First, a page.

Covid-19 is seriously impairing travel. While the job that pays the bills used to come with lots of business travel, I’ve been restricted to work from home since beginning of March. Also private travel is significantly reduced in Europe, and the streets of Nuremberg haven’t seen many visitors either. But our night sky has been graced by a very special visitor from outer space, comet Neowise. Properly socially distanced, it passed our planet at a distance of 103 million km or 64 million miles.Continue reading “A very special visitor”
“Good friends are like stars, you don’t always see them, but you know they’re always there”, an old saying goes.
A Milky Way shot to open the photography year 2020. Taken with the Olympus OM-D E-M1 and the mZuiko 7-14mm F/2.8. Image specs 20 sec (camera on a tripod) @ f/2.8 , ISO 3200 and 7mm focal length.
Postprocessing of the RAW in Lightroom Classic – mainly using haze reduction and increasing clarity in parts of the Milky Way, plus some overall sharpness masking and noise reduction.
Wish you a great Thursday!
The second day of Christmas. Downtime. All is calm, all is bright. In Pajamas all day. Watching TV documentaries. Couch sleeping (a lot). Playing with some photographs taken during the year, like this night shot from Boccadasse, Genoa. Just imagining, how the little port would look without light pollution.
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I hope your are all having a fantastic Christmas as well.
There were too many clouds in the southern sky. We were enjoying a great dinner with friends and family out on the patio on a warm summer night. Everyone was exited to see the total lunar eclipse. At 22:30, as announced, the International Space Station ISS appeared as a brightly glowing spot out of the North, passing directly overhead before vanishing behind the clouds. We almost gave up hope. But then, all of a sudden, the sky cleared and we had a perfect view of the eclipse. By the time I grabbed the tripod and my Oly, walked a few hundred yards to an open field and set up shop, the moon was already starting to move out of the Earth’s shadow.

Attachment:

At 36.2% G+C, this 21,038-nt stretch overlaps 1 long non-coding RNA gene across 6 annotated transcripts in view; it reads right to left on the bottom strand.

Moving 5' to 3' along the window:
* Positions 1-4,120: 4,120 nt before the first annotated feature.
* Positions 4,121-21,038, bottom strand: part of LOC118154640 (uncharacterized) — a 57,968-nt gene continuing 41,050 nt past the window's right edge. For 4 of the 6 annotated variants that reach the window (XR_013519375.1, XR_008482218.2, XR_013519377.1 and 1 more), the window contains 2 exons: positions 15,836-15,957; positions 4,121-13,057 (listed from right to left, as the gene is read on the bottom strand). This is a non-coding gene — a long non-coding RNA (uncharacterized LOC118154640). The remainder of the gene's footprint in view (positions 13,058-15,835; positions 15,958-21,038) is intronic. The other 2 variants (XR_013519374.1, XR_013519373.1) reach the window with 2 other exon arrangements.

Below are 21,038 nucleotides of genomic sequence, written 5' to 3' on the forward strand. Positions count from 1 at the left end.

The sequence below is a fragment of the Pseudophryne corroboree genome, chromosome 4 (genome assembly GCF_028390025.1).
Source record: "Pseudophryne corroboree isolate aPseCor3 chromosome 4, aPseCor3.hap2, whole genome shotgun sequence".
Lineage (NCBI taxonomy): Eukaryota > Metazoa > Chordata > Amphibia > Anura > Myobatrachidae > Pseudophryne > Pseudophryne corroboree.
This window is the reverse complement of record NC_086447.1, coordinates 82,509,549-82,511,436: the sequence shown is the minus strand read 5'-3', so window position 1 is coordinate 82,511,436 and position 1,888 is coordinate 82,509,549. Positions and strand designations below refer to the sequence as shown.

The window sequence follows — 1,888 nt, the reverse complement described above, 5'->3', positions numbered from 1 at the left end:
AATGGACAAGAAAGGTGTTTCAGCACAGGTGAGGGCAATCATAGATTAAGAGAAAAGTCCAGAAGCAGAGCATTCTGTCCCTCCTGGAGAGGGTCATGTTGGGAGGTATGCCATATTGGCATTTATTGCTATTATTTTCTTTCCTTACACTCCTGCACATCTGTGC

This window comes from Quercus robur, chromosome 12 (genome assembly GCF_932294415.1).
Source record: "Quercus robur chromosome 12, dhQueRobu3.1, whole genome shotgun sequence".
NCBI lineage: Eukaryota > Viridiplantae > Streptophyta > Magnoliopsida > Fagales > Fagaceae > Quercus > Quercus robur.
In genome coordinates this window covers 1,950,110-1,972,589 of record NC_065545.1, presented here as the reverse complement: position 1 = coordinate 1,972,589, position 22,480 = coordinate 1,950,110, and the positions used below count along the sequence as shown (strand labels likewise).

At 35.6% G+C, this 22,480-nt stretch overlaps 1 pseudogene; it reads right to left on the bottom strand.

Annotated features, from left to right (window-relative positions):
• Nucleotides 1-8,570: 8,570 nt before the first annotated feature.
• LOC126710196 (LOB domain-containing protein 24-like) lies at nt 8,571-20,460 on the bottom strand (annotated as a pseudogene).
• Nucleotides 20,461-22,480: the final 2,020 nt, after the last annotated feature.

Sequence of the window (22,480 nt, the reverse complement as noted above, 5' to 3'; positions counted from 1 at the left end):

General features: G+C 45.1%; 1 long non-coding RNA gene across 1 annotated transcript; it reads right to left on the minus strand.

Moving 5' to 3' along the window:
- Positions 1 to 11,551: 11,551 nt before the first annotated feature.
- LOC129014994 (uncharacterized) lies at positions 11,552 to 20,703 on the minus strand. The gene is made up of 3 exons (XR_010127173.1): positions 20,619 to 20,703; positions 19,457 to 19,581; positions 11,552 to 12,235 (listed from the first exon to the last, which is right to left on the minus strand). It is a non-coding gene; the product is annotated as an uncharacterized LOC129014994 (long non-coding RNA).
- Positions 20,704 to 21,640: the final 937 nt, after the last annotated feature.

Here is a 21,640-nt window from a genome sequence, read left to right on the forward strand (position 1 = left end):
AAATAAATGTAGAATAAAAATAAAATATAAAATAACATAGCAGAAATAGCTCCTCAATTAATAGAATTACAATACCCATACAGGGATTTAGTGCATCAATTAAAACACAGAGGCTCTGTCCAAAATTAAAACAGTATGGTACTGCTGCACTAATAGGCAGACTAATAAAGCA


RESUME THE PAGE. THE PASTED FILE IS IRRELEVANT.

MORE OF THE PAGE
The photo was taken with the Olympus OM-D E-M1 with the 40-150 F/2.8 Pro Zoom with the MC 14 converter attached, giving me a 210mm focal length (equals 420mm in full frame). Image specs are 1/8 sec @ f/4 and ISO 1600. Cropped, curve adjustments and slight sharpening of the RAW was done in Lightroom Classic CC.
Wish you all a great weekend!
The Namibian night sky is spectacular. Last night at Gondwana Canyon Village I had a first try at shooting the stars. I took this image right next to the cottage we were staying in.
Camera was the Olympus OM-D E-M1 with the mZuiko 12mm F/2 wide angle prime. I put the camera on a tripod, set the 12 second self timer (to avoid camera shake) and dialed in a 60 second exposure time at F/3.2 and ISO 400. I manually focused the lens to infinity. These are good starting points for some trial and error. For composition (as it was pitch dark in the direction I was looking) I lit the rocks with a torch while positioning the camera on the tripod, then turned off the light while taking the image. The lighting on the rocks came from the small walkway lights in my back of Gondwana Canyon Village, so I did not need to manually paint the foreground with my torch.
In lightroom I increased the white point to bring out the details in the milky way, opened the shadow up a tad, then adjusted the grad curves until I was happy with the results.
At next opportunity I will try a reduced shutter speed (like 1/30 sec) to make the stars more crisp while turning up the ISO a bit.
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Next up will be a post about Fish River Canyon, so stay tuned!
Have a great weekend!